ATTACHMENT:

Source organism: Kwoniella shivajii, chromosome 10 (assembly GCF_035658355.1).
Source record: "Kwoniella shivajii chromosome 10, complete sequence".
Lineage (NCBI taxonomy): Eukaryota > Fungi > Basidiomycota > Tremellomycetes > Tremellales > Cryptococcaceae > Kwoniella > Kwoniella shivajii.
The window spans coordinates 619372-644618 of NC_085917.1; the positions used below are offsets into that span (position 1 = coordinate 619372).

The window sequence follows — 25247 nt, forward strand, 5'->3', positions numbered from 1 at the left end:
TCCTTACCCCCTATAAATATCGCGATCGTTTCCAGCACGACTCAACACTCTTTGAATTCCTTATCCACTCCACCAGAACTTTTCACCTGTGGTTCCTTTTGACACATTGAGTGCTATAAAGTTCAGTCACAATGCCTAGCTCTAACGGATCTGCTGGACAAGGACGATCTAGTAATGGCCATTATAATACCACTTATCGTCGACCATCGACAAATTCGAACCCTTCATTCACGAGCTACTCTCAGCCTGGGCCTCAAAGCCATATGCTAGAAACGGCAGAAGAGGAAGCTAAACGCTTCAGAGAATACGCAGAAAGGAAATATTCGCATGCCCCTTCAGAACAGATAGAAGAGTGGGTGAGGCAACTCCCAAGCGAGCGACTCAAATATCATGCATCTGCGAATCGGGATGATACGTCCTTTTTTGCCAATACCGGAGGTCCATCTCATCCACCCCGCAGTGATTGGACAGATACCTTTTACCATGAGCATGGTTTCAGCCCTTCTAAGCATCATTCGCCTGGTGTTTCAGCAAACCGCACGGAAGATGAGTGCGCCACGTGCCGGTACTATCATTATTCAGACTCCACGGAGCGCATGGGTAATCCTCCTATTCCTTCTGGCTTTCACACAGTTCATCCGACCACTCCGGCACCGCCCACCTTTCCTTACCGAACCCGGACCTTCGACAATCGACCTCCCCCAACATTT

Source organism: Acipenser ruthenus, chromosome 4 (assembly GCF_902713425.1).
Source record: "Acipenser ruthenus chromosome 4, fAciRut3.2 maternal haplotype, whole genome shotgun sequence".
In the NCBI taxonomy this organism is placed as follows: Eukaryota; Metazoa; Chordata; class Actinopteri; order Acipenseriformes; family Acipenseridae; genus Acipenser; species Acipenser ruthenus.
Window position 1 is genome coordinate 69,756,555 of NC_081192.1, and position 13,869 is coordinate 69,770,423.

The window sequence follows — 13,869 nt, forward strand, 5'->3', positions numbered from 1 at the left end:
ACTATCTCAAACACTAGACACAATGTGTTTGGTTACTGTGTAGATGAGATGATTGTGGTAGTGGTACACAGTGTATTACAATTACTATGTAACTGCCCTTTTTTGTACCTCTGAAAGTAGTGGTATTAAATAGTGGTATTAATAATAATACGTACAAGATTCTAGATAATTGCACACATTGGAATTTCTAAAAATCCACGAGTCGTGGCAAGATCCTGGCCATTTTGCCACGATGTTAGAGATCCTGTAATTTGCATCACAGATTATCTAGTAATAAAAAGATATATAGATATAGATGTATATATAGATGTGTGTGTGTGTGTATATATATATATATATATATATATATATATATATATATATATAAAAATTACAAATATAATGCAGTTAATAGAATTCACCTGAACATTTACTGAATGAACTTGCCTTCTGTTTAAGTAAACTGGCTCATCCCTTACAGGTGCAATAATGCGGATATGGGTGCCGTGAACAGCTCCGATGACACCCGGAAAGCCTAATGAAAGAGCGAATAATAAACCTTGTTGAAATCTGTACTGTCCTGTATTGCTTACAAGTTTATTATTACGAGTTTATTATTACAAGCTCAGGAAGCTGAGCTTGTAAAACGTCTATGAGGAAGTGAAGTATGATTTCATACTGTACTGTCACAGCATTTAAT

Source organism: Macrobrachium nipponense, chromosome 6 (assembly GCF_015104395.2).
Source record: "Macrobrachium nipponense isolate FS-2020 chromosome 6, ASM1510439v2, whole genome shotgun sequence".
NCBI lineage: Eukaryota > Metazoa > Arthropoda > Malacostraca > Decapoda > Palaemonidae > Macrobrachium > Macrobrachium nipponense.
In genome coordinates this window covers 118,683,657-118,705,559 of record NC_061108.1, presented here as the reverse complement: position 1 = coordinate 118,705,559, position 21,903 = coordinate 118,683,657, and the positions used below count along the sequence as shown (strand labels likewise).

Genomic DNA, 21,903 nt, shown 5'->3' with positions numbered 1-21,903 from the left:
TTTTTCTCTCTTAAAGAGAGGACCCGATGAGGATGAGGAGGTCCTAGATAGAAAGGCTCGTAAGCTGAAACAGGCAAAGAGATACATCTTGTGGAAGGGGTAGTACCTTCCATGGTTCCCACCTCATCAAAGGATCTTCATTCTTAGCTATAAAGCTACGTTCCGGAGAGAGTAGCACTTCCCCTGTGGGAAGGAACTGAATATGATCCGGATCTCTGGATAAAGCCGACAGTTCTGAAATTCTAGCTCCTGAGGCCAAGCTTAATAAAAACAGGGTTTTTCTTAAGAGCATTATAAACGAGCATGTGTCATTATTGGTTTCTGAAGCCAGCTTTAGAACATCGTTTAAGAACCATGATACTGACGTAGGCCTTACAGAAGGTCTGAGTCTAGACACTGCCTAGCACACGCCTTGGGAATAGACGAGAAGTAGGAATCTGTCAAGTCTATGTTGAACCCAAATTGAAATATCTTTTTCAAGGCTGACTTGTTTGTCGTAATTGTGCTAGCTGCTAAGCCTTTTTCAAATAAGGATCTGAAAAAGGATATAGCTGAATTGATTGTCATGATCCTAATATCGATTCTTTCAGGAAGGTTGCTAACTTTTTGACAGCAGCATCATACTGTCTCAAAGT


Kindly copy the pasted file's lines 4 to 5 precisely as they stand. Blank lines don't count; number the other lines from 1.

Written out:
The window spans coordinates 619372-644618 of NC_085917.1; the positions used below are offsets into that span (position 1 = coordinate 619372).

The window sequence follows — 25247 nt, forward strand, 5'->3', positions numbered from 1 at the left end: